|And, sometimes, it’s worth keeping it to yourself.|
We have these varying beliefs about life, and the things we think are important.
Some people are conservative and some people are liberal, some are vegetarians, others are unapologetic carnivores, some like chocolate chips, others like raisin oatmeal coo…
No, that’s too far, those particular people are probably not even saved… Raisins… Anyway, my point is: we’re an eclectic bunch with a variety of thoughts on various matters. (I mean, who thinks that’s an acceptable alternative to chocolate?) And variety among believers is totally acceptable. It’s part of what makes us unique parts of the same body. I’m not a cookie-cutter Christian kind of guy. (…They look so much like chocolate chips before you bite into them. It’s why I have trust issues!) But, despite your differing ideas, if you follow Jesus, you follow Jesus first and foremost.
PUTTING OUR RIGHTS IN OUR BACK POCKET
We just don’t adhere to it.
Here, Paul is finding common ground with unbelievers, suppressing his rights so as not to put anything in the way of the Message of Hope. I don’t think that sits well with us sometimes.We well remember that we’re supposed to tell the world about Jesus, but we are real jackholes about it. And, as someone has said, the truth without love ceases to be the truth.
Jesus himself said that the greatest commandment, the one that he said sums up all of the Law and everything the Prophets said was to “love the Lord your God with all your heart, all your soul, all your mind,” (Mt 22:37, NLT) and that the second commandment was similar, in that we are to love our neighbor as ourselves. So if love is the theme in being a Christian, sharing the Good News in love always means that others souls are more important than us or our opinions.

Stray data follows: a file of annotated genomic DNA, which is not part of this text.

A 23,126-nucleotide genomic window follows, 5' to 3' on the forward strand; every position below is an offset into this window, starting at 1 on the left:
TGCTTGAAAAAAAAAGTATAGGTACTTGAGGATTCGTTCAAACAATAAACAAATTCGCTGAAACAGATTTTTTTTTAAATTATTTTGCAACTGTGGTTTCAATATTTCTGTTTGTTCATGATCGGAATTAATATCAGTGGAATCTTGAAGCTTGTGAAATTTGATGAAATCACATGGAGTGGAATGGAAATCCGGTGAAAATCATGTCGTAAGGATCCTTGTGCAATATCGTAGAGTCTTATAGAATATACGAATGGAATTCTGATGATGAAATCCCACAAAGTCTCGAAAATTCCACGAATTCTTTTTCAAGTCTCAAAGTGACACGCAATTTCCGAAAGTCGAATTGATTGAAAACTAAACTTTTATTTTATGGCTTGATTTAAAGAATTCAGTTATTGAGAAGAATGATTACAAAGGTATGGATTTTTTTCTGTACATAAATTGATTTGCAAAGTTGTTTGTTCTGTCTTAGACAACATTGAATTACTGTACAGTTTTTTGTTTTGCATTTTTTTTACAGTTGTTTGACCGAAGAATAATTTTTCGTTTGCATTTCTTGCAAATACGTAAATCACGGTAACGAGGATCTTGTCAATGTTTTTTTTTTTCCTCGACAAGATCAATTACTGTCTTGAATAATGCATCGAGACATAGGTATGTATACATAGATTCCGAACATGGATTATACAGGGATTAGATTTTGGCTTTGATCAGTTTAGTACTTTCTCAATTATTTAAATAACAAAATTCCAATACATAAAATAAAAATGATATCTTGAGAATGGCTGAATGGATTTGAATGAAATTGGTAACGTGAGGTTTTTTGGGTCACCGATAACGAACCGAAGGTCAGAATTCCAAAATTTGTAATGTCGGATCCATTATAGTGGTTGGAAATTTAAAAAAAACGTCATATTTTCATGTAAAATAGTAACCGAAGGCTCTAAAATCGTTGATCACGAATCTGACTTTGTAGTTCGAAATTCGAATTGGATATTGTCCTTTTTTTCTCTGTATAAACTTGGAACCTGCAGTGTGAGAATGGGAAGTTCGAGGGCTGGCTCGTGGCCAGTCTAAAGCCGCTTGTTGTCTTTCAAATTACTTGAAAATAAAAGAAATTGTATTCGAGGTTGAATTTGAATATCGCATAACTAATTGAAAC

THIS MIGHT BE HARD TO HEAR…
…I know a lot of you just made a scrunchy face and said, “What?” out loud, but if you believe something to the contrary, you—like me for many years—were living bad teaching. Stick with me here. It’s as simple as one verse in one chapter:
1 Corinthians 5. In this chapter, the writer is clearing up a miscommunication with the church in Corinth. He starts off by saying that he’d told them not to associate with immoral people. That’s where most of us stop. Apparently, so did the Corinthians. But he goes on to explain he didn’t mean all immoral people. We’d have to leave the planet if that were the case. He meant immoral Christians. Then, he says IT in verse 12. “For what have I to do with judging outsiders?” That’s God’s job, he says.
I thought, “You mean, I don’t have to be the world’s mother? I don’t have to feel bad if I’m not stuffing morality down their throats?” I was flabbergasted, and then I realized something. I realized what my job is as a Christian—to love my neighbor as myself (Mk 12:31).
IT’S REALLY, REALLY GOOD NEWS
Maybe they will never become Christians.
That’s sad, but that needs to be okay. Because that’s not your job either. Living for God, bearing the fruit of the Spirit, and always being ready to give an answer for the Hope that you have. That’s your job. And they will ask.
Winning an argument is never more important than a person’s immortal soul.